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Sunday, August 06, 2006

Micro Market Grows; Beervana Leads the Way

An article caught my eye this morning with the depressing title "Beer sales falling flat while wine, other beverages grow in popularity." The lede was equally depressing:
"U.S. beer shipments last year were flatter than a stale ale, falling 0.1 percent according to the Beer Institute. The industry group says shipments to the U.S. market -- which accounted for about 86 percent of overall business -- declined 2.2 percent to 178.8 million barrels."
I did a little digging, though, and it actually looks like macro sales are falling flat--micros (many of which are no longer micro) are posting robust growth. And Oregon is leading the way. In 2004, according to Modern Brewery Age (.pdf), the big four (AB, Miller, Coors, and Pabst) brewed 171 million barrels of beer; in 2005, they brewed 169 million. Larger regional breweries* also saw their sales decrease from 5.47 million barrels in 2004 to 5.26 in 2005.

Conversely, the top ten craft breweries saw their sales increase rather substantially from 3.29 million barrels. in 2004 to 3.52 million barrels. That's nearly 7% growth. More impressively, all but one of the top ten showed growth in 2005. (Because Pyramid absorbed Portland Brewing in 2004, I threw it out for this calculation.) Here are the big 11 (including Pyramid), with total barrelage and growth in parentheses--and I'll toss in a couple of other Oregon bigs for comparison:
  1. Boston Beer Co. (1.4 million, +7.2%)
  2. Sierra Nevada (612,640, +3.9%)
  3. New Belgium (350,000, +5.7%)
  4. Matt Brewing [Saranac] (251,800, +8%)
  5. Redhook (234,200, +7.1%)
  6. Pyramid (230,500)
  7. Widmer (226,500, +13.8)
  8. Deschutes (144,422, +7.1%)
  9. Alaskan (105,300, +16.5%)
  10. Boulevard (103,584, +16.3%)
  11. Mass Bay [Harpoon] (90,333, -4.5%)
13. Full Sail (85,756, +3.8%)
23. BridgePort (43,432 , +2.2%)
24. Rogue (43,000, +12.%)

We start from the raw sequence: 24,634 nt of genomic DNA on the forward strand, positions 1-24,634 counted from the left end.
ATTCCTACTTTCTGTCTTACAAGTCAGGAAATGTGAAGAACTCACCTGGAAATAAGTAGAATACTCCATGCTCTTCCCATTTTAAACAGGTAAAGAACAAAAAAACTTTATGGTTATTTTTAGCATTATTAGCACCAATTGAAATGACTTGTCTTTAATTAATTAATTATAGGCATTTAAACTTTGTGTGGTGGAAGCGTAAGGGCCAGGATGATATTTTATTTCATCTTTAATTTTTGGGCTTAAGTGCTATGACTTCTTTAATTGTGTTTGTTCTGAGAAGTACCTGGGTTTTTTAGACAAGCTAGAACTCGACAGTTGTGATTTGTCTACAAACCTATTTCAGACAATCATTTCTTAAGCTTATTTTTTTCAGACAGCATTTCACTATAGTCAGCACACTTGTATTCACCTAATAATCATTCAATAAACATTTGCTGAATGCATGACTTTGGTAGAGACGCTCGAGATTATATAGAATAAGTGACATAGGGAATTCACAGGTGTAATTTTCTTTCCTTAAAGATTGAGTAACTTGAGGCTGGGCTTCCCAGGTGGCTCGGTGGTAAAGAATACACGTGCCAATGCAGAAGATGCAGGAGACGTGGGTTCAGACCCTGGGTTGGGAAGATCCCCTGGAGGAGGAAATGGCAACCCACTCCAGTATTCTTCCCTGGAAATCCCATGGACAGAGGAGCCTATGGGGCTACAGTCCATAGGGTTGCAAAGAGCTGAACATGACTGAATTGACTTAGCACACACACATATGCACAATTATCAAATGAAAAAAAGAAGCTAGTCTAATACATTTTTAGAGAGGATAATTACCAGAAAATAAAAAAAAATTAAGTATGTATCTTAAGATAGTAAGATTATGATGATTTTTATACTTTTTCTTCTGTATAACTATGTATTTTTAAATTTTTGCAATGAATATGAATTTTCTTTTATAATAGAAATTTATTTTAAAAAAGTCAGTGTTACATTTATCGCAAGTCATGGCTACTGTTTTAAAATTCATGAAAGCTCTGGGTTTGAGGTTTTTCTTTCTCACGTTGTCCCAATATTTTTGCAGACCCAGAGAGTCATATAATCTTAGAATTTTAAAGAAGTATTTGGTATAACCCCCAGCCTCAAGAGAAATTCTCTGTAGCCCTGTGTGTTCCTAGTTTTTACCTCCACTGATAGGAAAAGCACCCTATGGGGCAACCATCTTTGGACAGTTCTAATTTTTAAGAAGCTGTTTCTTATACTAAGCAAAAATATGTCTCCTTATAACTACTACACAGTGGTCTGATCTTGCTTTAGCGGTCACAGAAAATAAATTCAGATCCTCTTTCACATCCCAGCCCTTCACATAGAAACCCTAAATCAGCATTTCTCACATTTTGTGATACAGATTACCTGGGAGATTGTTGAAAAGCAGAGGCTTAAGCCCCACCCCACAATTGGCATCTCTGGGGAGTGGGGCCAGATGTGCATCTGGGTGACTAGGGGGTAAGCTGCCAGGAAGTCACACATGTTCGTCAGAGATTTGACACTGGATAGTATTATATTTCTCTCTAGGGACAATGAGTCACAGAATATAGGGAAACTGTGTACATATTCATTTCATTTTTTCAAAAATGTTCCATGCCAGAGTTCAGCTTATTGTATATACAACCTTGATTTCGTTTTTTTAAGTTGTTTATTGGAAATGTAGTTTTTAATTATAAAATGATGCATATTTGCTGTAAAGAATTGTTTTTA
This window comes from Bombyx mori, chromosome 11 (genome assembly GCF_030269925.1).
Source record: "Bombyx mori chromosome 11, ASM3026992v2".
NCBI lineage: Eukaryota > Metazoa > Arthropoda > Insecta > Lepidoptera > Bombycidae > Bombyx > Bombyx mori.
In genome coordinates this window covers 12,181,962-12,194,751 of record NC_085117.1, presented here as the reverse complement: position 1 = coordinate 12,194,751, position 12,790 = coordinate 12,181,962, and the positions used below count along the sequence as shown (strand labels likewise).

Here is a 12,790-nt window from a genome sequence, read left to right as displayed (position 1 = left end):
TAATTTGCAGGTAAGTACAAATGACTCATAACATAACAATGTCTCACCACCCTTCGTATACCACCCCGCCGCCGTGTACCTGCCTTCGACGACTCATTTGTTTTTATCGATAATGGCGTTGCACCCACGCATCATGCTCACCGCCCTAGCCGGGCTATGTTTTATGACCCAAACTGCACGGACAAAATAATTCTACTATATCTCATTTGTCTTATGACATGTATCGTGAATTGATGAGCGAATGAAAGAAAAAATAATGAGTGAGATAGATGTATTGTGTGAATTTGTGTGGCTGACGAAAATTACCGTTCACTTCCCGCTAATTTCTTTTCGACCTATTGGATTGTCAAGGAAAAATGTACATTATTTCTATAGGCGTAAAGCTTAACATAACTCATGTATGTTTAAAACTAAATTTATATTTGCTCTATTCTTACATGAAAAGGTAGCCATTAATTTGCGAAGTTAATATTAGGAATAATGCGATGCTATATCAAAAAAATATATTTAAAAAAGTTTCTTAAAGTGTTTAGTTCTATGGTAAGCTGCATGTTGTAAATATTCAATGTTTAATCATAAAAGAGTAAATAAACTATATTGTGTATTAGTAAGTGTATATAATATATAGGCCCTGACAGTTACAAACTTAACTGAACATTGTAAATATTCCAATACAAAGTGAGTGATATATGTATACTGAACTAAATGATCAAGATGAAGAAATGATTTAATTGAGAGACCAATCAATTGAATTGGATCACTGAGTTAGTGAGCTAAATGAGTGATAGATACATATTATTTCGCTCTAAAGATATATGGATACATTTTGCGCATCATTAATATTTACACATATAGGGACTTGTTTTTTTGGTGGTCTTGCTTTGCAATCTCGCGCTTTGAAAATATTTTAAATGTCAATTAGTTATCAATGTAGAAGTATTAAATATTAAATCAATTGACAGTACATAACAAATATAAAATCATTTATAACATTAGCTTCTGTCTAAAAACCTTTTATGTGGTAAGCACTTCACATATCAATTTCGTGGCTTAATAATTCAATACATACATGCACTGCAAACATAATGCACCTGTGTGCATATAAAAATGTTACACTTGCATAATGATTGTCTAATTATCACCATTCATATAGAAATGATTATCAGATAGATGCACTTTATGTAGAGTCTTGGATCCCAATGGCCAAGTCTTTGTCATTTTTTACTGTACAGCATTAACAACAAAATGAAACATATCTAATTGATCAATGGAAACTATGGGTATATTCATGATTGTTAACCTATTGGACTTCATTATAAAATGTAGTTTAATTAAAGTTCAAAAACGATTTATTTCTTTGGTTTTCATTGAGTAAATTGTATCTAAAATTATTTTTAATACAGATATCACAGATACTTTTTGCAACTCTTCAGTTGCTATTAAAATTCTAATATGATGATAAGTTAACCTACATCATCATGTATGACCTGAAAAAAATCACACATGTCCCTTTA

Finally, Oregon led all states in growth in 2005, up 100,000 barrels and 3.9%. Washington grew more marginally--36,000 barrels, just .9%, but good enough for 14th place.

To put some context to this, when I first started writing professionally about beer back in 1997, we watched the first major contraction in microbrewing since it got started a couple decades earlier. That slump was a harsh reality for a lot of breweries that had over-extended themselves on unrealistic expectations of growth. Saxer and Nor'wester were early casualties, and Portland Brewing eventually got absorbed from the wound that slump caused. It was a long time before people came back to craft beer, and we're seeing a nice little renaissance now.

Predictably, Beervana leads the way...

These are traditional regional breweries producing more mainstream beers. Some have been purchased by the big three, but are still regional in nature and distribution. They include: Yuengling, City Brewery, Latrobe (recently purchased by AB), High Falls (Genesee), Pittsburgh (Iron City), Leinenkugel, and Spoetzl (Shiner).


  1. I understand what you mean when you type, "no longer micro", but Spoetzl's barrelage is similar to New Belgium's, so I was curious how it missed the list of craft breweries. And is the number right on Full Sail? I bet they produce a lot of Henry's & Session, so I imagined they'd hit 6-digits.

  2. Your points are astute, but I didn't want to go into a bunch of minutiae about how I was distinguishing between regional breweries and micros. At this point, Boston Beer Company (Sam Adams) is the sixth-largest brewery in the country. It is larger than established regionals like Leinenkugel and Latrobe (Rolling Rock).

    My system was to try to separate the breweries out by class rather than size. Obviously the big three (Pabst is actually brewed at Miller plants) produce tasteless macro lagers, and so are their own class. I distinguish regionals from craft breweries partly for their age--they predated the micro revolution--and also by what they produce, which is more characterful, but still mainstream, pilsners. Craft breweries produce a variety of beer styles, ranging far beyond traditional light pilsners.

    These lines will always be squishy, but the thing I was mainly trying to look at was whether all beer was slumping or just the sale of traditional light pilsners. All evidence says good beer sales are growing, crappy beer sales aren't.

    (I only know what the stats say about Full Sail. Though they started out by only brewing part of the Henry's portfolio, so maybe that's why the numbers are still relatively low.)

  3. Actually, I just looked at the numbers again, and apparently this doesn't include any of Full Sail's contract brewing--which is odd. Dunno.

  4. 2005 was also the first year that the Portland Brewing plant pushed out 100,000 barrels (courtesy of Pyramid's closing their Seattle plant's bottling and racking lines). 2006 should show a big jump for them, as the company is posting record quarterly sales.

  5. the beginning of your article clashes slightly with this new Gallup poll:

    "Americans are drinking alcohol more often, and beer is back on top as the beverage of choice, according to a new Gallup Poll."

    but perhaps that just means they're drinking better beer. how long before Anheuser Busch starts buying up micro breweries?

  6. actually, i'm make the same statement in the second paragraph.

    that's good news for micros.